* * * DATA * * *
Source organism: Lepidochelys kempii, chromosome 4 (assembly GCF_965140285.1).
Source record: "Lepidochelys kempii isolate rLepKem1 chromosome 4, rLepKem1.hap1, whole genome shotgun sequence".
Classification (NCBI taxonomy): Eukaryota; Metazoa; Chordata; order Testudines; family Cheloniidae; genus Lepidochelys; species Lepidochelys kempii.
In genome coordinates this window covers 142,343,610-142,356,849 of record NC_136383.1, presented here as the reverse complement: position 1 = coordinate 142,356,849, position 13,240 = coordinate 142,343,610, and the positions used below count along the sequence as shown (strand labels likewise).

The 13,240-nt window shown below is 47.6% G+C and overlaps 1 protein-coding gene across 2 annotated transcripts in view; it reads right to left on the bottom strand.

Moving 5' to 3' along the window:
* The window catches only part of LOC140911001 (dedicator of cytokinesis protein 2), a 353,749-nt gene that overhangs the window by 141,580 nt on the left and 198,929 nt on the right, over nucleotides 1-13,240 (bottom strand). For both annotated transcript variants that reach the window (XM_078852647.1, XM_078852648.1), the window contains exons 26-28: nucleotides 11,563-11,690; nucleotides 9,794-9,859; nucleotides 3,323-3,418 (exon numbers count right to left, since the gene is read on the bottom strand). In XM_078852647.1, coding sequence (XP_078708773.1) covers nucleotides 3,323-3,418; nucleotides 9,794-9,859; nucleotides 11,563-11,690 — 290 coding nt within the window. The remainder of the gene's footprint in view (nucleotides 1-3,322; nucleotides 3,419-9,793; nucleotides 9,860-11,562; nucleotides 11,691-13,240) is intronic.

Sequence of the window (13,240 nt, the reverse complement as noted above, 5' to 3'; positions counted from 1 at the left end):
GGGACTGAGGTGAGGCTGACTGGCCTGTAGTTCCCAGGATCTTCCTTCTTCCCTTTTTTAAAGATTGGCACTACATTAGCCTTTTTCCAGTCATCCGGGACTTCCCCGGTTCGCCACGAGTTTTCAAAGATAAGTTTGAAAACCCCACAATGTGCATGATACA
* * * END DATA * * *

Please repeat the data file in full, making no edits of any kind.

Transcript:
Source organism: Lepidochelys kempii, chromosome 4 (assembly GCF_965140285.1).
Source record: "Lepidochelys kempii isolate rLepKem1 chromosome 4, rLepKem1.hap1, whole genome shotgun sequence".
Classification (NCBI taxonomy): Eukaryota; Metazoa; Chordata; order Testudines; family Cheloniidae; genus Lepidochelys; species Lepidochelys kempii.
In genome coordinates this window covers 142,343,610-142,356,849 of record NC_136383.1, presented here as the reverse complement: position 1 = coordinate 142,356,849, position 13,240 = coordinate 142,343,610, and the positions used below count along the sequence as shown (strand labels likewise).

The 13,240-nt window shown below is 47.6% G+C and overlaps 1 protein-coding gene across 2 annotated transcripts in view; it reads right to left on the bottom strand.

Moving 5' to 3' along the window:
* The window catches only part of LOC140911001 (dedicator of cytokinesis protein 2), a 353,749-nt gene that overhangs the window by 141,580 nt on the left and 198,929 nt on the right, over nucleotides 1-13,240 (bottom strand). For both annotated transcript variants that reach the window (XM_078852647.1, XM_078852648.1), the window contains exons 26-28: nucleotides 11,563-11,690; nucleotides 9,794-9,859; nucleotides 3,323-3,418 (exon numbers count right to left, since the gene is read on the bottom strand). In XM_078852647.1, coding sequence (XP_078708773.1) covers nucleotides 3,323-3,418; nucleotides 9,794-9,859; nucleotides 11,563-11,690 — 290 coding nt within the window. The remainder of the gene's footprint in view (nucleotides 1-3,322; nucleotides 3,419-9,793; nucleotides 9,860-11,562; nucleotides 11,691-13,240) is intronic.

Sequence of the window (13,240 nt, the reverse complement as noted above, 5' to 3'; positions counted from 1 at the left end):
GGGACTGAGGTGAGGCTGACTGGCCTGTAGTTCCCAGGATCTTCCTTCTTCCCTTTTTTAAAGATTGGCACTACATTAGCCTTTTTCCAGTCATCCGGGACTTCCCCGGTTCGCCACGAGTTTTCAAAGATAAGTTTGAAAACCCCACAATGTGCATGATACA